Interview with Journalist, Mr. V. Gangadhar

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Mr. V. Gangadhar is a veteran journalist in the field for well above 40 years, who started his career in the Indian Express as a trainee and then moving onto the Times of India and later to Outlook. Currently he freelances with ‘The Hindu’ and ‘The Hindustan Times’ in columns like the ‘Slice of life’. An avid cricket enthusiast and columnist, he is a teacher to 100’s of aspiring journalism students too for the past 10 years at Mumbai.

Q –What are the skills that an aspiring journalist should possess?

A –He/she should have a passionate interest in current affairs, good writing skills, preparation to read a lot and kind of an extrovert nature. The person should have ‘news sense’ and a curiosity about life. Except for the good writing skill, which has to be there from a very young age, every other quality can be developed. Though the bright young people of today are brighter than the youngsters of the previous generation, a disturbing trend is the mere academic focus, and education in journalism too being textbook oriented, whereas the real spotlight should be on the knowledge in current affairs, ability to interact and independence in thoughts above the academic results.

Q –What are the changes, advantages and disadvantages that you have witnessed in media in the last decade?

A –Journalism is becoming more personal and celebrity-oriented, with the tendency to sensationalize news and trivia getting the media highlight. The readers too are getting habituated to rush into conclusions minus the investigation. There is less of commitment too from the side of journalists. The advantage has been the advent of digital media and search engines, which give faster access to information thus broadening it. Still more of reliability to the Internet is turning a bane. Another positive factor in the pattern of change is the freedom of the press getting valued with the economic liberalization. Earlier even the number of pages and pricing were decided by the Government. Controls getting lesser has improved the quality. The present trends in the industry are more of opportunities, especially in the ever-expanding broadcast journalism and TV channels. The skill to make documentaries too will find favor.

Q –What do you feel about the ethical side of media?

A –It’s far too disturbing, with people writing whatever they want so as to sell space. TV media trying to cash in on anything with sting operations is another upsetting trend. The sting operations should pertain only for a good cause.

Q –As a teacher, how do you rate the quality of teaching and teachers alike?

A –There are less of male counterparts coming to the teaching segment which is a disturbing tendency. There has been erosion in teaching quality during the last decade. The students too aren’t aware of the importance of subjects as even an average student is badly informed of the current affairs.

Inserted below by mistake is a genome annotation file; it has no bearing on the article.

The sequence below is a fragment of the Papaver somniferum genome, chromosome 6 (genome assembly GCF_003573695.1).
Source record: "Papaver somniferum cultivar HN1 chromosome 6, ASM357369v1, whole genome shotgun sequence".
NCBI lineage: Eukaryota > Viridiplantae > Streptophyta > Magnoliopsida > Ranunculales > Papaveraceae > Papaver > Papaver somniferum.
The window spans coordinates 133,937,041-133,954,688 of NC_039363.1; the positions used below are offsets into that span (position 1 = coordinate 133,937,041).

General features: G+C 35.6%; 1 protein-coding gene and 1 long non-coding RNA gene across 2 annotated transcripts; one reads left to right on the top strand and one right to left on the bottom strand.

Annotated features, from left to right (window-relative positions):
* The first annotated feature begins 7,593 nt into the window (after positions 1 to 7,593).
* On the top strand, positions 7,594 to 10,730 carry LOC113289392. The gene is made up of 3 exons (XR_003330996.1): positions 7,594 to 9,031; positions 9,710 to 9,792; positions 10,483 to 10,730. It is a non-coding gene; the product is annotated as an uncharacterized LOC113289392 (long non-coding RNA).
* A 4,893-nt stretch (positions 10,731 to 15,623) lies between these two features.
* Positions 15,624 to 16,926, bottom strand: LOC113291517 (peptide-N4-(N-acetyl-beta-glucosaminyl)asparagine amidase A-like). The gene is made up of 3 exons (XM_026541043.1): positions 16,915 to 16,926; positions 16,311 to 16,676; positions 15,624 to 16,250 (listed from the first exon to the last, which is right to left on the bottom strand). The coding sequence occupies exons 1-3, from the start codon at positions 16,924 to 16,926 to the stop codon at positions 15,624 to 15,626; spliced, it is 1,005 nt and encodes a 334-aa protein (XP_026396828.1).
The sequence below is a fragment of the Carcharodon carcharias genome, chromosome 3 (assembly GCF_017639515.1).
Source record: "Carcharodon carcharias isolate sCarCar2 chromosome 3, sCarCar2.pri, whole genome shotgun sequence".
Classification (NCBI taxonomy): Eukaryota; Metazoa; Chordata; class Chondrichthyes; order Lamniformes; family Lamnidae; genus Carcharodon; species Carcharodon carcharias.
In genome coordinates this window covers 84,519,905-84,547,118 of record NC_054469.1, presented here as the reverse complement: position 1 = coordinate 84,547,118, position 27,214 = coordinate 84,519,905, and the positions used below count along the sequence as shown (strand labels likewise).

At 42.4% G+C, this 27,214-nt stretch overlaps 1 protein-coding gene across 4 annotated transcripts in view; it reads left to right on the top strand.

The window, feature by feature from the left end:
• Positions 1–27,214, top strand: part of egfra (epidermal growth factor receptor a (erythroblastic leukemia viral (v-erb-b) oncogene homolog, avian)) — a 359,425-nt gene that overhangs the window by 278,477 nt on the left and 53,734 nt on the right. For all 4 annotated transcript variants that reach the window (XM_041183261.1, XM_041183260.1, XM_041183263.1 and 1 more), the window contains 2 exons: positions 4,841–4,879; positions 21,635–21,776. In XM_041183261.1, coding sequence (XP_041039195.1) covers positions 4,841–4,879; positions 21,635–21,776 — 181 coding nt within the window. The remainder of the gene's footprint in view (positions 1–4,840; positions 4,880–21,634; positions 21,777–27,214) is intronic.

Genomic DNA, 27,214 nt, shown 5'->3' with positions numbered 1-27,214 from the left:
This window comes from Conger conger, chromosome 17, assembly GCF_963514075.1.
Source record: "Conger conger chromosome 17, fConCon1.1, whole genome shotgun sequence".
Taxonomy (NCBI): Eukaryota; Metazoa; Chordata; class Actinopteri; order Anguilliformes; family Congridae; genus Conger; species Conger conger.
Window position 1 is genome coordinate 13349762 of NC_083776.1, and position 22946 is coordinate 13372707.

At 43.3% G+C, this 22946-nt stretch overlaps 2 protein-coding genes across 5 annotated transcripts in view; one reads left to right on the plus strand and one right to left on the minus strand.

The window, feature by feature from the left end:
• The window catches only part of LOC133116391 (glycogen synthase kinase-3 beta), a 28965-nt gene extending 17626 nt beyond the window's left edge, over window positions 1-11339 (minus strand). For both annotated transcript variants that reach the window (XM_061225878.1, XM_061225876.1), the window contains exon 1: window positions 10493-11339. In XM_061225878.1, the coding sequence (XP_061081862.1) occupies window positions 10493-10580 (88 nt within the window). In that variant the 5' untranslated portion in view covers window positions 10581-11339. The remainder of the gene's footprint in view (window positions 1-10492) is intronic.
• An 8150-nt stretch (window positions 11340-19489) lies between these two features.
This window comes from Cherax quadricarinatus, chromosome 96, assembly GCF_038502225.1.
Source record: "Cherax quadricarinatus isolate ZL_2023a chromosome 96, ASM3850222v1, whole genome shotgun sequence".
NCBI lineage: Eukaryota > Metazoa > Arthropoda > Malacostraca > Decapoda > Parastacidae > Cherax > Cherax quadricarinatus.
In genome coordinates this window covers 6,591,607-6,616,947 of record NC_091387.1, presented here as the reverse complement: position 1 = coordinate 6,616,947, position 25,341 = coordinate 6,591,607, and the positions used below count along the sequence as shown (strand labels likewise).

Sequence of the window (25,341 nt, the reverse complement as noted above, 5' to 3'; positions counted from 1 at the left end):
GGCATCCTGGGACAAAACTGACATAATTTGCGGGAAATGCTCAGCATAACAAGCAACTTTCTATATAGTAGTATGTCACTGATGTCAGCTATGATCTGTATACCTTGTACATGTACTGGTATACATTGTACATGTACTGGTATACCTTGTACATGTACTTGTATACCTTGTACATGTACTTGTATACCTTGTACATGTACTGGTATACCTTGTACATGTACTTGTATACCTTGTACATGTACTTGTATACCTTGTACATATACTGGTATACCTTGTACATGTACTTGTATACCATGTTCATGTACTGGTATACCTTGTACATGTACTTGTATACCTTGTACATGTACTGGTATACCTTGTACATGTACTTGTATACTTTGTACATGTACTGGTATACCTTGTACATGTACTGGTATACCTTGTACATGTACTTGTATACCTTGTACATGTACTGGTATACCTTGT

Q –How do you find citizen journalism as a new trend?

A –Citizen journalists add impetus to news and in reporting crimes and social evils, because this is mostly an unbiased view. The world of freelancing is also a sticky wicket in the Indian press with pay packets getting delayed or not paid at all unless his/her name is already big in the annals.

Q –What do you think is the future of journalists?

A –The future journalist looks more respectable with glamour attached, unlike the past.

Q –Any myths you associate with media and journalism from a student’s perspective?

A –The myths associated like media is all about glamour remains; though the print media can’t match the glamour tag of the TV. I am sad that those passionate to be true journalists are finding it hard today, because of the professional blockages and internal politics that prohibit one from doing factual reporting. The ideology suffers and the person gets disillusioned, thus the mindset of “I will change the world” subsides.

Q –What about the upcoming educational institutes?

A –The smaller institutions need to get more importance for the betterment of the industry and professionals alike.

Q –What are the challenges faced by the newspaper industry?

A –Newspaper industry is competed by the TV, which for a viewer is exciting and more believable, but the viewer is always getting devoid of a news analysis via TV. The challenge in front a TV is its credibility. Most of the cases brought out end up in a lack of follow up and ultimately No-result.

Q –How good can the interaction of the educational institutions be with the media?

A –More internships and interaction between journalists and students in the college once in a while would be a good initiative. Still there is a huge vacuum in way of the placement systems in MMC courses in India.

Q –What do you say about the emerging trends in the field of Journalism?

A –My observation are more jobs in websites, industries bringing out their own journals like medical journals, technical journals etc.

Q –Any advice you would give to the present generation of students?

A –I request the present generation to ‘Read, read, read and read’ and then only can they write well by linking the ideas together.

Compiled by:

Regil Krishnan

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